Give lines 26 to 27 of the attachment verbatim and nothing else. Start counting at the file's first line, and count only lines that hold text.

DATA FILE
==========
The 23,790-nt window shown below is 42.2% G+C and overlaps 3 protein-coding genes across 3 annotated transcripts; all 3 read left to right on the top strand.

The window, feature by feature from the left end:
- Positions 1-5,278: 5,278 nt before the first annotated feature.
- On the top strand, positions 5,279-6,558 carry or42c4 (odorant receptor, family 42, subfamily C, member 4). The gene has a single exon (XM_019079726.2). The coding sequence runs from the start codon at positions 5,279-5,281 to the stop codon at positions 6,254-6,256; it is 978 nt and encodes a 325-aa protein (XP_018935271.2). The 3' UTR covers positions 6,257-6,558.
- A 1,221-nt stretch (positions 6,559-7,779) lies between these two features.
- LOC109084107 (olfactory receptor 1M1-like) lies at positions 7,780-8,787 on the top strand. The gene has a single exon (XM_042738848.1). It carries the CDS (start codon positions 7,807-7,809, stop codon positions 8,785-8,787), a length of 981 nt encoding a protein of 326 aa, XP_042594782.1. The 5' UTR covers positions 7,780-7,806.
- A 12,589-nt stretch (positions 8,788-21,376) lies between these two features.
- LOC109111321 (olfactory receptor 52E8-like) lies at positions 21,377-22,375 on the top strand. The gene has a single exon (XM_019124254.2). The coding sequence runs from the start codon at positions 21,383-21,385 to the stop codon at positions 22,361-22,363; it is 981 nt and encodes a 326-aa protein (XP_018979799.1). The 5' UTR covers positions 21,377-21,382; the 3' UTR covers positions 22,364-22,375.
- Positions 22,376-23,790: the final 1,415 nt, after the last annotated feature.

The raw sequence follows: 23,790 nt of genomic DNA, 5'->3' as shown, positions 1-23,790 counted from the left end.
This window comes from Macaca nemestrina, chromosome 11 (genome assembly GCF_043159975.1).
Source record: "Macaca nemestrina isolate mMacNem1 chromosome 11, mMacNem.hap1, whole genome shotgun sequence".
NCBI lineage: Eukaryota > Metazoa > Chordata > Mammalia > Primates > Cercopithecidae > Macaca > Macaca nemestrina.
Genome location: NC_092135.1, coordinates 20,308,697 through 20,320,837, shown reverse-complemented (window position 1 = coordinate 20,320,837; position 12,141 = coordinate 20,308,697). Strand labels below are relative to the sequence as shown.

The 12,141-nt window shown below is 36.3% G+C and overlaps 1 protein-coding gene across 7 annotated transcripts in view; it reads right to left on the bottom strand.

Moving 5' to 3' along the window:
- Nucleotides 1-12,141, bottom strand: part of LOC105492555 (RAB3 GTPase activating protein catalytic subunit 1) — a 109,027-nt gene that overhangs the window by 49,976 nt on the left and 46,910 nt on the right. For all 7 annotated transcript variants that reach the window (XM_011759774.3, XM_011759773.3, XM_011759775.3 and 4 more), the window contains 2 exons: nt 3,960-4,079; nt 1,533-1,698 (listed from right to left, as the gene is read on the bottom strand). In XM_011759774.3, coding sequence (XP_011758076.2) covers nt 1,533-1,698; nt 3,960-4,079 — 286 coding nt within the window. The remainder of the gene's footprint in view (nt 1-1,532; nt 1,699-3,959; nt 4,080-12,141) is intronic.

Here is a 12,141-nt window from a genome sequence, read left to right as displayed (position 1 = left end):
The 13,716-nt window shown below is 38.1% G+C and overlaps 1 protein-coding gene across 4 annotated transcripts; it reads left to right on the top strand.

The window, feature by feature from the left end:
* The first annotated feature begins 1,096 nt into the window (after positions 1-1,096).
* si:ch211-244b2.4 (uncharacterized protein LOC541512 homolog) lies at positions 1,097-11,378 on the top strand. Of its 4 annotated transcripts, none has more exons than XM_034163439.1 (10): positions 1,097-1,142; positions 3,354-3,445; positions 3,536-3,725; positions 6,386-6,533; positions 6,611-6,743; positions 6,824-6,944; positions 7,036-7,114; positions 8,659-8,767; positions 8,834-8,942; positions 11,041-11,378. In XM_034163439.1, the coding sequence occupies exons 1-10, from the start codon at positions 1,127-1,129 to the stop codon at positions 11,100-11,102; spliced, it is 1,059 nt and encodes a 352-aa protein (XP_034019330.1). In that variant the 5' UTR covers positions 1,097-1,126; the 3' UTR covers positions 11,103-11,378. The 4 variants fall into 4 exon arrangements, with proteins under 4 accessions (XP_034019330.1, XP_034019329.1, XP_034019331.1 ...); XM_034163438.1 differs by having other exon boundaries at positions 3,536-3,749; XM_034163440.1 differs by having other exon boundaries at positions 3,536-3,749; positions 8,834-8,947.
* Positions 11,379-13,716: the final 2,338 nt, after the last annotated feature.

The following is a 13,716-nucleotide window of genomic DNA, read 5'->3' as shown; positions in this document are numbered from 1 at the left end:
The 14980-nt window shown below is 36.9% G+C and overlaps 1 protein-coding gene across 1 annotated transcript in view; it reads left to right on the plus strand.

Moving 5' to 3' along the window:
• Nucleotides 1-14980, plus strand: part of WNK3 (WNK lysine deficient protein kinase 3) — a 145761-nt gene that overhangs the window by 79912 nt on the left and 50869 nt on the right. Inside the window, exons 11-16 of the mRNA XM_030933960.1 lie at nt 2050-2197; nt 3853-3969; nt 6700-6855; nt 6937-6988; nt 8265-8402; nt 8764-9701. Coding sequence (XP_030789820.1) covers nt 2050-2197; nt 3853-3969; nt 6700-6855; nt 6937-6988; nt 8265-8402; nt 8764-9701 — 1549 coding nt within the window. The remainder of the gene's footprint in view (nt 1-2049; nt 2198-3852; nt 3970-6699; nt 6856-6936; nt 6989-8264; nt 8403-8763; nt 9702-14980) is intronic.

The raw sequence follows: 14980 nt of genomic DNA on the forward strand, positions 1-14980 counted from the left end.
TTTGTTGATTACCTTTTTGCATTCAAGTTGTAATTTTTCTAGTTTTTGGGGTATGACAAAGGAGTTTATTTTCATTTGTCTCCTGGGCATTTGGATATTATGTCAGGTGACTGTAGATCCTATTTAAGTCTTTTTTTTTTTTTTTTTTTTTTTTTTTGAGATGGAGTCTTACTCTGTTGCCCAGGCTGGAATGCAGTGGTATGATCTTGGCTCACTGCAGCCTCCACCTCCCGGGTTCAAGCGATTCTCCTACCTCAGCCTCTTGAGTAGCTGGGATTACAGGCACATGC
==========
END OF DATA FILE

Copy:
Moving 5' to 3' along the window:
• Nucleotides 1-14980, plus strand: part of WNK3 (WNK lysine deficient protein kinase 3) — a 145761-nt gene that overhangs the window by 79912 nt on the left and 50869 nt on the right. Inside the window, exons 11-16 of the mRNA XM_030933960.1 lie at nt 2050-2197; nt 3853-3969; nt 6700-6855; nt 6937-6988; nt 8265-8402; nt 8764-9701. Coding sequence (XP_030789820.1) covers nt 2050-2197; nt 3853-3969; nt 6700-6855; nt 6937-6988; nt 8265-8402; nt 8764-9701 — 1549 coding nt within the window. The remainder of the gene's footprint in view (nt 1-2049; nt 2198-3852; nt 3970-6699; nt 6856-6936; nt 6989-8264; nt 8403-8763; nt 9702-14980) is intronic.